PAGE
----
1 
Highly parallel methods for eigenvalue problemsMckeown, H. G. January 1983 (has links)
No description available.

2 
A timed semantics for a hierarchical design notationBrooke, Phillip James January 1999 (has links)
No description available.

3 
Dynamic Binding of Names in Calculi for Mobile ProcessesVivas Frontana, Jose Luis January 2001 (has links)
No description available.

4 
Dynamic Binding of Names in Calculi for Mobile ProcessesVivas Frontana, Jose Luis January 2001 (has links)
No description available.

5 
Synthesis and axiomatisation for structural equivalences in the Petri Box CalculusHesketh, Martin January 1998 (has links)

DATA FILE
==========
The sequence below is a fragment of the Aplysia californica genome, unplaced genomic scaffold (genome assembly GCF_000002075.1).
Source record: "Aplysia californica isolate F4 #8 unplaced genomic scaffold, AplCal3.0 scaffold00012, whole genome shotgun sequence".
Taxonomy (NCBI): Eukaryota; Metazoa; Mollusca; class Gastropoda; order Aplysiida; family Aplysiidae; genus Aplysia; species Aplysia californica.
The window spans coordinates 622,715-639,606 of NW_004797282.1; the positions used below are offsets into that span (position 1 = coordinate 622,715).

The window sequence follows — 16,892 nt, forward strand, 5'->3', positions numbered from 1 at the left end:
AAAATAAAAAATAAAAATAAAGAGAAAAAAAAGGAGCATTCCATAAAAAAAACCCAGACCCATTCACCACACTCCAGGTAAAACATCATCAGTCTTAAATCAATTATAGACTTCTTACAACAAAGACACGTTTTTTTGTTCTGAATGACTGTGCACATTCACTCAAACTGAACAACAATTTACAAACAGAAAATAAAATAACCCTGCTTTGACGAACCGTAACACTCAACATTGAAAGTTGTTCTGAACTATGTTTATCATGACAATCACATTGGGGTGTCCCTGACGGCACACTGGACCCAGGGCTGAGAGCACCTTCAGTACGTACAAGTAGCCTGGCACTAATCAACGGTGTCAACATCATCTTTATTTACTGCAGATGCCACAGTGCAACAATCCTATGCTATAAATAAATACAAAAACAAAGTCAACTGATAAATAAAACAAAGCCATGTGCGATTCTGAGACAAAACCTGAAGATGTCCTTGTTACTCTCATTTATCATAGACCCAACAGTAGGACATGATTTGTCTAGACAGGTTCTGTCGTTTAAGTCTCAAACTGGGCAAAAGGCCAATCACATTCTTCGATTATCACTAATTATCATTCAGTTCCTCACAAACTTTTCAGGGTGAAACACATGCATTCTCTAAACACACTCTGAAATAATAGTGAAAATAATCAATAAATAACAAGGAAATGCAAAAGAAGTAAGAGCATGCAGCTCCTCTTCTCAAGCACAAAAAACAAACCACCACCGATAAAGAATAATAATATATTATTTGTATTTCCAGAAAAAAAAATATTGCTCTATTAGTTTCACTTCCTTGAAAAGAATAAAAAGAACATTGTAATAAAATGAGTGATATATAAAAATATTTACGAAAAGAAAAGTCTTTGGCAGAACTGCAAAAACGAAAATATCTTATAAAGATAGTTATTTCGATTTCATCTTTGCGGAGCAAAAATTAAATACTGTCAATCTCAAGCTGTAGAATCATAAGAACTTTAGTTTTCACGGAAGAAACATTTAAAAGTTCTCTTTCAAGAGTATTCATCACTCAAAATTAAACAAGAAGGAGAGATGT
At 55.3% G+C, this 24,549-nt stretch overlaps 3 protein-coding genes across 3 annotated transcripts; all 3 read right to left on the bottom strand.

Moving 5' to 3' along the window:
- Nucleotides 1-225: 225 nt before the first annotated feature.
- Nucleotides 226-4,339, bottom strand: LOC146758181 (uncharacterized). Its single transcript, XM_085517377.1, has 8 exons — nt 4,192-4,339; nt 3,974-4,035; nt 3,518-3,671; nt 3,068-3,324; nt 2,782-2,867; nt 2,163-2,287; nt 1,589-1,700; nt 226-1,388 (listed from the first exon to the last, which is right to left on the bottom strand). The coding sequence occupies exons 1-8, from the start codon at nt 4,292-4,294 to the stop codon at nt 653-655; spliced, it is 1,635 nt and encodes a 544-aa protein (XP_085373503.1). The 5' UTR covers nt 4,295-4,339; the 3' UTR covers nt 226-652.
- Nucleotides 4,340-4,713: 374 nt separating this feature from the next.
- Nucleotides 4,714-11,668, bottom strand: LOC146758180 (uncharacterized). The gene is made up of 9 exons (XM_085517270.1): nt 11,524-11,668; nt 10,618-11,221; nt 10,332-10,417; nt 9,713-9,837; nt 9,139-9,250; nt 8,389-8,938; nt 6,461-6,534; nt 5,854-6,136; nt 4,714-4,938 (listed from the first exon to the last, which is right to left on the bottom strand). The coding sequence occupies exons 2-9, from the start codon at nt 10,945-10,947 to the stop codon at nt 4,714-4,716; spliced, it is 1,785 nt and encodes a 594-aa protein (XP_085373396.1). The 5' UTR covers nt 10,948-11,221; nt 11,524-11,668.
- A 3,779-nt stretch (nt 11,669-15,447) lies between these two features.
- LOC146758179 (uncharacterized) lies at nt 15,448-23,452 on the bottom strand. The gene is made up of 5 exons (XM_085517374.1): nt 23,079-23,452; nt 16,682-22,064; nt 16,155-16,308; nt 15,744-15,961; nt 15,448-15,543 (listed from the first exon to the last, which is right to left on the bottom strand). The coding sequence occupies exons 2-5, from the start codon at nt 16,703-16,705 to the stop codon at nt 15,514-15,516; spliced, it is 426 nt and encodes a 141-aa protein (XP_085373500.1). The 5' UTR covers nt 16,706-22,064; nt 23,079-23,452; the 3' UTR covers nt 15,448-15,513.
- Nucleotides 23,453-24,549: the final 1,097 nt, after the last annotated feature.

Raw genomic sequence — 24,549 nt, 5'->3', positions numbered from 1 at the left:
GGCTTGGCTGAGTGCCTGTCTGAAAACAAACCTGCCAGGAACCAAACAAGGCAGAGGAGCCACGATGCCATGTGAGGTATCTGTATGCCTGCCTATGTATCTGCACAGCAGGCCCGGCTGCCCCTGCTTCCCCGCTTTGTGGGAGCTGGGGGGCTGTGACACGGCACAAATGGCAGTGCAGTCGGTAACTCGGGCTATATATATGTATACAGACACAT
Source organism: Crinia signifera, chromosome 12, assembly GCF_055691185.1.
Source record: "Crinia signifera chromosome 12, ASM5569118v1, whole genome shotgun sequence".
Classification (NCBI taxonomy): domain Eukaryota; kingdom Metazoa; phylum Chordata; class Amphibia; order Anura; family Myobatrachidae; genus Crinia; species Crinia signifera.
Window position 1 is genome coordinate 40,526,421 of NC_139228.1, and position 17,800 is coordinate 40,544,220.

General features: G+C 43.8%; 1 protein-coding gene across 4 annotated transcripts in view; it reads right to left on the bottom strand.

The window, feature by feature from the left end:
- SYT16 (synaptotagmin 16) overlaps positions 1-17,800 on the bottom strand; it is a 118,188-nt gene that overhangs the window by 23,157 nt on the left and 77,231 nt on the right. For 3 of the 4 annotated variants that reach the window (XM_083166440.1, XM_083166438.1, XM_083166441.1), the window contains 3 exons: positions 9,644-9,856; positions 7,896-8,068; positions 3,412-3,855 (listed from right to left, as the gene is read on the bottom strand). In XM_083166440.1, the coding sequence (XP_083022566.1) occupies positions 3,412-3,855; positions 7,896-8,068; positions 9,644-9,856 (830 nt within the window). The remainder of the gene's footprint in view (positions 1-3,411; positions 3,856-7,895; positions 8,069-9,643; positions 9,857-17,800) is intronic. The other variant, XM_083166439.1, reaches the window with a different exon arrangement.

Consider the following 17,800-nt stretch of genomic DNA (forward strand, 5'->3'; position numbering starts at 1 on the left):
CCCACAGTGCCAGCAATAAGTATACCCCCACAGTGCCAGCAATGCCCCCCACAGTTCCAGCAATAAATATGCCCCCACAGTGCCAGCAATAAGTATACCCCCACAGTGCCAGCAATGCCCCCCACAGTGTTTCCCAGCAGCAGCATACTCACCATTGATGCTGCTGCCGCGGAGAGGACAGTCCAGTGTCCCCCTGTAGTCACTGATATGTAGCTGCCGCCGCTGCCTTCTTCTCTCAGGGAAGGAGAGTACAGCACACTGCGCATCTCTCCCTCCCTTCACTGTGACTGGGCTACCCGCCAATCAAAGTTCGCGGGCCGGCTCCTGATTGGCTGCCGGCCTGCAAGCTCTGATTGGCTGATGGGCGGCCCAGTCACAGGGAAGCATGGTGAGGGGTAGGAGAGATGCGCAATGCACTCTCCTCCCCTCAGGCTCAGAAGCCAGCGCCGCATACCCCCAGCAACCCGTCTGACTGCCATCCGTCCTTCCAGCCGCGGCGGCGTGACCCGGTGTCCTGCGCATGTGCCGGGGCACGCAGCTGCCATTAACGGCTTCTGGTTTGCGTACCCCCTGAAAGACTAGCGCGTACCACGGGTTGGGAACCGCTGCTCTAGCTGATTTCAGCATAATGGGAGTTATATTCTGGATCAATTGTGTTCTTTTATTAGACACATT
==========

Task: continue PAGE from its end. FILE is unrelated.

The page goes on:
The Petri Box Calculus (PBC) consists of an algebra of box expressions, and a corresponding algebra of boxes (a class of labelled Petri nets). A compo sitional semantics provides a translation from box expressions to boxes. The synthesis problem is to provide an algorithmic translation from boxes to box expressions. The axiomatisation problem is to provide a sound and complete axiomatisation for the fragment of the calculus under consideration, which captures a particular notion of equivalence for boxes. There are several alternative ways of defining an equivalence notion for boxes, the strongest one being net isomorphism. In this thesis, the synthesis and axiomatisation problems are investigated for net semantic isomorphism, and a slightly weaker notion of equivalence, called duplication equivalence, which can still be argued to capture a very close structural similarity of con current systems the boxes are supposed to represent. In this thesis, a structured approach to developing a synthesis algorithm is proposed, and it is shown how this may be used to provide a framework for the production of a sound and complete axiomatisation. This method is used for several different fragments of the Petri Box Calculus, and for gener ating axiomatisations for both isomorphism and duplication equivalence. In addition, the algorithmic problems of checking equivalence of boxes and box expressions, and generating proofs of equivalence are considered as extensions to the synthesis algorithm.